Fast-Fluxing SQL injection attacks executed from the Asprox botnet

Summary:The botnet masters behind the Asprox botnet have recently started SQL injecting fast-fluxed malicious domains in order to enjoy a decent tactical advantage in an attempt to increase the survivability of the malicious campaign. I first assessed the Asprox botnet in January, and again in April when it started scaling and diversifying its campaigns from fake Windows updates, to fake Yahoo ecards, as well as executable news items.

The botnet masters behind the Asprox botnet have recently started SQL injecting fast-fluxed malicious domains in order to enjoy a decent tactical advantage in an attempt to increase the survivability of the malicious campaign. I first assessed the Asprox botnet in January, and again in April when it started scaling and diversifying its campaigns from fake Windows updates, to fake Yahoo ecards, as well as executable news items. A botnet crunching out phishing emails and spam as usual? Depends on the momentum. Automating the process of SQL injecting a large number of sites is one thing, SQL injecting fast-fluxed domains is entirely another. Secureworks comments on the introduction of the SQL injection tool within the botnet :

"As of yesterday, we observed the Asprox botnet pushing an update to the infected systems, a binary with the filename msscntr32.exe. The executable is installed as a system service with the name "Microsoft Security Center Extension", but in reality it is a SQL-injection attack tool. When launched, the attack tool will search Google for .asp pages which contain various terms, and will then launch SQL injection attacks against the websites returned by the search. The attack is designed to inject an iframe into the website source which will force visitors to download a javascript file from the domain direct84.com. This file in turn redirects to another site, where additional malicious javascript can be found. Currently the secondary site appears to be down, however it is likely that when successful, the site attempts to exploit the visitor's web browser in order to install additional copies of either Danmec, Asprox and/or the SQL attack tool."

Now comes the fast-flux. The latest massive SQL injection attack courtesy of the Asprox botnet, is this time using the banner82 .com domain which continues to be in a fast-flux mode, namely, it's simultaneously hosted at ten different malware infected IPs, with the IPs constantly changing. Let's illustrate this by taking a look at the changing IPs responding to the same domain within a period of 24 hours  :

Fast Flux SQL Injection

Fast Flux SQL Injection

Fast Flux SQL Injection

Fast-flux has been extensively researched by the Honeynet Project, whose research into the topic greatly illustrates single and double-fluxed networks, with the Storm Worm acting as a personal benchmark for the true dynamic nature of fast-flux networks. Fast-flux was embraced by the malicious parties around the middle of 2007, when managed fast-flux providers appeared, and more spam and phishing domains were set in a fast-flux mode. Fast-fluxing SQL injected domains is, however, a new tactic, so you have a botnet of infected hosts that automatically scan and inject malicious domains within vulnerable sites, and the malicious domains themselves part of a fast-flux network provided by the botnet's infected population, that are also hosting and sending the phishing campaigns.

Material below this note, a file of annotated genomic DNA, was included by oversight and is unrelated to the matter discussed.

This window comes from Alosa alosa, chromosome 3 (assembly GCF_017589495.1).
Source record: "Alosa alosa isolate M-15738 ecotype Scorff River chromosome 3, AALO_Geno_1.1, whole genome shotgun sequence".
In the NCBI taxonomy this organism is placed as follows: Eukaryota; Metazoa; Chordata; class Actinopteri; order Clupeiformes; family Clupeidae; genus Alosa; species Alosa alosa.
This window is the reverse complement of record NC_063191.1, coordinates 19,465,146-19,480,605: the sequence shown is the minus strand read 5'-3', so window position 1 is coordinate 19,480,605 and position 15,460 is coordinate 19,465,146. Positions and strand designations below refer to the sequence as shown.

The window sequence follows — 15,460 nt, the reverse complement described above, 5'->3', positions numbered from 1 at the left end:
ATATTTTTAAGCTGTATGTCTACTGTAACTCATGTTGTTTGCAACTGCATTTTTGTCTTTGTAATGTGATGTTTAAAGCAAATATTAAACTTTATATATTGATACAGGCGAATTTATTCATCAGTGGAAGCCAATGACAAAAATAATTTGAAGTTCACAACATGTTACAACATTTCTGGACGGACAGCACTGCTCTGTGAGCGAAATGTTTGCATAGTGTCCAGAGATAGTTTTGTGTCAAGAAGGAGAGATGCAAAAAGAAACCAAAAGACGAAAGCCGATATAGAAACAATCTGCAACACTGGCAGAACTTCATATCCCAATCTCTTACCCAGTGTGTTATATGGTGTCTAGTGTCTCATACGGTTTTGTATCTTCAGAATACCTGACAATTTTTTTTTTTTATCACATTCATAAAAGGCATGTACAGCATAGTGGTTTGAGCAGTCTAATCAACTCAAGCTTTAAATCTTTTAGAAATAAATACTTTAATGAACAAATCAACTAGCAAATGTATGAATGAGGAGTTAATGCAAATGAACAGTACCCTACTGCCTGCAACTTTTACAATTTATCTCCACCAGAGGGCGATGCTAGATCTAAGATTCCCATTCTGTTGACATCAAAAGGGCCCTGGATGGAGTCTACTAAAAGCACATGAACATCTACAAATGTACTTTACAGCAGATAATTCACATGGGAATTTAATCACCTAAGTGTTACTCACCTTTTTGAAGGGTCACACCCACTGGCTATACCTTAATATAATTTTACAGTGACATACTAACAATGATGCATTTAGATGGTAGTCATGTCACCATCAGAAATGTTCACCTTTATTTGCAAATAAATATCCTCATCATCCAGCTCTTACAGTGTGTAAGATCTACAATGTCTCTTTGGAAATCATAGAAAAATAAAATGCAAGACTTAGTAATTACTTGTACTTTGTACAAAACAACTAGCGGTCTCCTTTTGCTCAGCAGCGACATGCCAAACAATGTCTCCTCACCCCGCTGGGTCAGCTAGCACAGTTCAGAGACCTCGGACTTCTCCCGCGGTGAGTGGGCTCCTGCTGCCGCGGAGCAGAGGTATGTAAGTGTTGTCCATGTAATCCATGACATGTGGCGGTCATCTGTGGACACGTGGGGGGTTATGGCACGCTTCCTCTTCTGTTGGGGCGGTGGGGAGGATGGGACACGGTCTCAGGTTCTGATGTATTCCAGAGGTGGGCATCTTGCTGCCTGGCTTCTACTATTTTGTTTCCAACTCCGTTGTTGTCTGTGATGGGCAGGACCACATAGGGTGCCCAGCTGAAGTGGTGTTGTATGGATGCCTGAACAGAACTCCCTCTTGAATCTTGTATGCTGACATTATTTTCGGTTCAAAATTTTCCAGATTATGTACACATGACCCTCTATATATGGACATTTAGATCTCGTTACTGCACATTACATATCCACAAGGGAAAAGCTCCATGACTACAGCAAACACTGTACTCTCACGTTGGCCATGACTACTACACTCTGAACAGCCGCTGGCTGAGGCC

What is the objective of the latest SQL injection attack launched by the Asprox botnet? It's infecting new hosts to be added to the botnet. Banner82 .com has a tiny iFrame that's attempting to load dll64 .com /cgi-bin/index.cgi?admin where the NeoSploit malware exploitation kit is serving MDAC ActiveX code execution (CVE-2006-0003) exploit.

Here are sample fast-fluxing DNS servers used by banner82 .com, as well as a sample internal fast-flux structure used by the botnet:

exportpe .net ns1.exportpe .net ns2.exportpe .net ns3.exportpe .net ns4.exportpe .net ns5.exportpe .net ns6.exportpe .net ns7.exportpe .net ns8.exportpe .net

Fast Flux SQL Injection

cookie68 .com ns1.cookie68 .com ns3.cookie68 .com ns4.cookie68 .com ns4.cookie68 .com ns6.cookie68 .com ns7.cookie68 .com ns8.cookie68 .com

Fast Flux SQL Injection

ns1.ns2.ns4.ns1.ns7.ns8.ns1.ns4.ns6.ns3 .aspx88.com ns1.ns2.ns4.ns6.ns7.ns7.ns3.ns2.ns5.ns1 .aspx88.com ns1.ns2.ns5.ns1.ns7.ns8.ns2.ns5.ns4.ns3 .aspx88.com ns1.ns1.ns5.ns2.ns7.ns8.ns1 .bank11.net ns1.ns1.ns5.ns2.ns8.ns7.ns4 .bank11.net

Fast Flux SQL Injection

The screenshots speak for themselves, and for the infrastructure they've managed to build using the malware infected hosts to send scams, host the scam domains, infect new hosts, scan for vulnerable sites, SQL inject them and host the live exploit URls within. And with the introduction of fast-flux whose infrastructure is provided by the botnet's infected population, and automating the SQL injection process, the Asprox botnet is slowly turning into a self-sustaining cybercrime platform.

Go through a related assessment if you're interested in knowing more about the geographic locations of the infected hosts used in a sample SQL injection attacks, as well as related comments on the use of botnets to launch SQL injection attacks.

Topics: Malware, Security, Software

About

Dancho Danchev is an independent security consultant and cyber threats analyst, with extensive experience in open source intelligence gathering, and cybercrime incident response. He's been an active security blogger since 2007, and maintains a popular security blog sharing real-time threats intelligence data with the rest of the community... Full Bio

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